Ides of Ramadan

Dorian Dale further contemplates conflict with Iran and imagines the screenplay that might ultimately find its way to the Silver Screen. (Inspired by real and potentially real events. Bonus points if you can identify the mystery couple.)

Coming Soon to a Theater of War Near You!

In his day job, he thinks the unthinkable
in terms of nuclear conflict.
She focuses on nuclear forensics so that,
when the unthinkable occurs, it can be sourced. 
It’s not a matter of if…. It’s a matter of when.

INT PAN: Pews in National Cathedral, Washington, DC, last Saturday in May.

WIDE SHOT FROM FIFTH PEW: Retired Archbishop Desmond Tutu, sporting a Cee Lo Green-sized cross, presides over nuptials of handsome young couple.

CUT TO SIXTH PEW, POV PARTIALLY BLOCKED:  Sam Elliot, looking all Foggy Bottom in his chargé d’affaire seersucker suit, whispers to Ryan Gosling, in conventional, slim black Armani: “Here we are close enough to the wedding party to seem like we’re invited guests – Rule #43, Wedding Crashers.”

CUT TO AERIAL SHOT: Conga-line of stretch limos heads SE on Massachusetts Ave in the direction of DuPont Circle.  It’s high noon, balmy & sunny.

ZOOM TO HIGH-ANGLE:  Just before the Iraqi Embassy, motorcyclist drives slowly down meridian, passenger appearing to touch limos as they pass and then take a quick left up 35th St.

CUT TO WIDE SHOT EXT: Limos arriving at beaux arts mansion housing Cosmos Club.

CUT TO SHOULDER-MOUNTED POV PANS: Elliot leads Gosling on head-spinning tour of Who’s Who wedding reception, starting in the patio garden where chic geeks are hanging with DC artistes and water polo teammates from the bride’s college days.  Maroon 5 is covering “99 Luftballons.”

CLOSE-UP: Karl Lagerfield of the equine pony-tail, egret-white against black suit, blackout shades and SS-issue black leather gloves holds court über alle surrounded by Capitol Movement dance troupe peacocking for a runway assignment from the great fashion designer. To the side, water polo players are trolling for modeling tips from the groom’s brother, former #1 in Lagerfield’s stable back in the designer’s Brokeback Mountain stage. Instead, they hear of his goal to be another Donald Trump.

CUT TO BIRD’S EYE: Groom, glancing furtively around, places envelope on wedding cake. The hyper-ambitious millennial groom is not quite super-model material but has been mistaken for Jude Law’s younger brother on more than one occasion. His quant skills have persuaded his moderately wealthy, newly minted father-in-law that footing the bill for a reception at DC’s venerable Cosmos Club provides value-added for attracting Beltway investors. In actuality, it is the exotically beautiful bride with the look of Gisele Bundchen’s younger sister who has persuaded daddy, but Judebro is never loath to take credit.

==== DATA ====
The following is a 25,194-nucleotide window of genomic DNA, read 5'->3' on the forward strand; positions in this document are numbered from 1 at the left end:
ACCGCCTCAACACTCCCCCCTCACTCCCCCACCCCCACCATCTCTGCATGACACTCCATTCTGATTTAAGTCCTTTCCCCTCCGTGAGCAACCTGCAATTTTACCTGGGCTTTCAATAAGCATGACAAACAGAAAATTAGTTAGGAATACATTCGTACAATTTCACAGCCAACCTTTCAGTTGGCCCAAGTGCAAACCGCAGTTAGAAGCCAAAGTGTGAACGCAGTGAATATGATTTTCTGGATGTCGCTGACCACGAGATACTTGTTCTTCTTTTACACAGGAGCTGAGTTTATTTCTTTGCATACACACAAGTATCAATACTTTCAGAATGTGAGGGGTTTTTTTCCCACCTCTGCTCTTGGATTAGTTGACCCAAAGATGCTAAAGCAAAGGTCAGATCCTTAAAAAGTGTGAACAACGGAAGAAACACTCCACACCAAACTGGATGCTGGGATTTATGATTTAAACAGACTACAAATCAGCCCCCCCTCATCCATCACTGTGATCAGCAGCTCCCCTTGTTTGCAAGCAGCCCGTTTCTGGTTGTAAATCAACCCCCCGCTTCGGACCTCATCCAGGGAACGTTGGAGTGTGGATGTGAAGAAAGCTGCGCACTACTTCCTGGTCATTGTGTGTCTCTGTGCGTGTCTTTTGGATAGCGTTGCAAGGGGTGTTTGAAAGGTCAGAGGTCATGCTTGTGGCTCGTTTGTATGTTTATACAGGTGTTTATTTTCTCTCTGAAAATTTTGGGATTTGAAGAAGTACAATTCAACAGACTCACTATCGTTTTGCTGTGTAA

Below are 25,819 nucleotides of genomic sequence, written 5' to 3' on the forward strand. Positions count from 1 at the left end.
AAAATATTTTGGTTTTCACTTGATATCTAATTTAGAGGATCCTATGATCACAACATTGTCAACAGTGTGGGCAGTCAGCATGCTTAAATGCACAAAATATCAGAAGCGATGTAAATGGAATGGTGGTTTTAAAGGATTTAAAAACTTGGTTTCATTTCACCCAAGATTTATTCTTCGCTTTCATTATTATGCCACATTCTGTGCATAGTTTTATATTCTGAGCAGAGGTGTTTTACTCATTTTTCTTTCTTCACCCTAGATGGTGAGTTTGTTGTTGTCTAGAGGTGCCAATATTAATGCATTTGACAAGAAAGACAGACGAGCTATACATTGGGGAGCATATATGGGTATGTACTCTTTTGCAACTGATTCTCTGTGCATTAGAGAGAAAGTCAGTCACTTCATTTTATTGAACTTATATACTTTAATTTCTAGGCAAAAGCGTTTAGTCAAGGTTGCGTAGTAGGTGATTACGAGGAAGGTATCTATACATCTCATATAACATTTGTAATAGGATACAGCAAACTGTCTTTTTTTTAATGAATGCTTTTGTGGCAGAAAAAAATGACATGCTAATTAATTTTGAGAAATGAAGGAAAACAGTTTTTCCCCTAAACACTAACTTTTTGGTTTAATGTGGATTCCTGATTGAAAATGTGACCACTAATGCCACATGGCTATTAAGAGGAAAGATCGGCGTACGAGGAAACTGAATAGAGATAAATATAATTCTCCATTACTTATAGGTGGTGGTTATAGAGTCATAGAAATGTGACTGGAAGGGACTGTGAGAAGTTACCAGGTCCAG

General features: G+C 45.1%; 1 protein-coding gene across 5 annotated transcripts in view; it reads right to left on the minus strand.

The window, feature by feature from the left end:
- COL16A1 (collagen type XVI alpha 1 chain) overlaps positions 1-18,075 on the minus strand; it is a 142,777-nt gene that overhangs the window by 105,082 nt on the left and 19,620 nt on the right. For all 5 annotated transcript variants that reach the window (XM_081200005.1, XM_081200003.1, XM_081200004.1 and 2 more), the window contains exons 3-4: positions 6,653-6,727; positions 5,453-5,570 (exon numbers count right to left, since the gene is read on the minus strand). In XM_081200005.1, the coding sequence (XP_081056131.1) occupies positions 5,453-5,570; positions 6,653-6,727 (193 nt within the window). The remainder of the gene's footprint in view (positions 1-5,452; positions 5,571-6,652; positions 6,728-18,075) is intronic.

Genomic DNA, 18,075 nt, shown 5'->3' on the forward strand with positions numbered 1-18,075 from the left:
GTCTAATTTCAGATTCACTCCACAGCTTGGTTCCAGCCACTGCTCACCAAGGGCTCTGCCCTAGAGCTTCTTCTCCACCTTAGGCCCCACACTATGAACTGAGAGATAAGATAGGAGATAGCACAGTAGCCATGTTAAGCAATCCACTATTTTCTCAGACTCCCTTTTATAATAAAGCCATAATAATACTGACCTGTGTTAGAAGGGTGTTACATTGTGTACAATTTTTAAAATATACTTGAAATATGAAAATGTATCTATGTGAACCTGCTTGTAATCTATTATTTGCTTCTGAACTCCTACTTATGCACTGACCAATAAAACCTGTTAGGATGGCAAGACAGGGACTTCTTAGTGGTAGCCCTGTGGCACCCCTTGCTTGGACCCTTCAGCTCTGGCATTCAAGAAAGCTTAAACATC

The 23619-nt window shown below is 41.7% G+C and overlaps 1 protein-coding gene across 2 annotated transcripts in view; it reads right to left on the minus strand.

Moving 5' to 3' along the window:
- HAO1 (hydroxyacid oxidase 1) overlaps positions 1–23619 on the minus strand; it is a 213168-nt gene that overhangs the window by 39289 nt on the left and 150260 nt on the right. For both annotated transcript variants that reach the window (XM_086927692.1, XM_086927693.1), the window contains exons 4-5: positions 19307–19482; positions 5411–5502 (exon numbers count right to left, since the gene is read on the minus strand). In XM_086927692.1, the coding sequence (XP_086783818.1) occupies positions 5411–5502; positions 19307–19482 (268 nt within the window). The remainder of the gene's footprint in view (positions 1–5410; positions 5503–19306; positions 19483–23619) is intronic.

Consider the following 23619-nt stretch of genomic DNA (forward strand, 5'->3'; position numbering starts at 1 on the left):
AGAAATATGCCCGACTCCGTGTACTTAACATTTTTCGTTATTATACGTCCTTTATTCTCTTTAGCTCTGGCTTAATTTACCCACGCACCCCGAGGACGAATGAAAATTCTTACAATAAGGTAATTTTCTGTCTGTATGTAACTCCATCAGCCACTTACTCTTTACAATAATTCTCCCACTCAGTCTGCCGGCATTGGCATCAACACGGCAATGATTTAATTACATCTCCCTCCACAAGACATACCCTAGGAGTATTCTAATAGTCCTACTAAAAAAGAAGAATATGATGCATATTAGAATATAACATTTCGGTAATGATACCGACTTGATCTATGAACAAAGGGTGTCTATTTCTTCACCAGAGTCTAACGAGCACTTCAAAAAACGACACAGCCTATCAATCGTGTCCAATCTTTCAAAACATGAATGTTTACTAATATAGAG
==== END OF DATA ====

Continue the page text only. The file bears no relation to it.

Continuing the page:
Judebro and Giselsis are comers in the firmament of geopolitical influence, his status affirmed by the recent publication of “Time to Attack Iran” in Foreign Affairs. In his day job, he thinks the unthinkable in terms of nuclear conflict. She focuses on nuclear forensics so that, when the unthinkable occurs, it can be sourced. It’s not a matter of whether nukes will be used, but when. Proliferation think tankers feed off this self-fulfilling prophecy. To answer how 20-something novices are positioned to weigh in on Prometheus Unbound, look to powerful patrons that make Washington the land of opportunistic oracles.

Think tanking is but one driver of conflict with Iran that has not seen the light in Gosling’s Manichaean world view. The indie media mini-mogul is consumed with an octopus of global oil manipulation—Morgan Stanley—who, by his reckoning, would foment armed conflict to profit from wild upward spirals of world crude prices.

ELLIOT: “Traders, as Trading Places reminds us, Gosling, are but bookies who profit whether the price goes up or down. Note that even a comprehensive command of applied chaos theory catches on the interconnections of string theory.”

CUT TO UPSTAIRS BALL-ROOM: Older, decidedly less hip crowd. Martina McBride is countrifying “Wooden Ships.”

GOSLING: “Who’s that wagging his finger at the balding, bearded guy and his bevy of boobalaheads?

ELLIOT: “That’s Valerie Plame’s hubby, going all Sean Penn on the self-styled Darth Vader of neo-cons who suckered Bush into featuring Saddam’s (non) purchase of yellow cake uranium in the 2003 State of the Union. And that blonde bombshell over there…”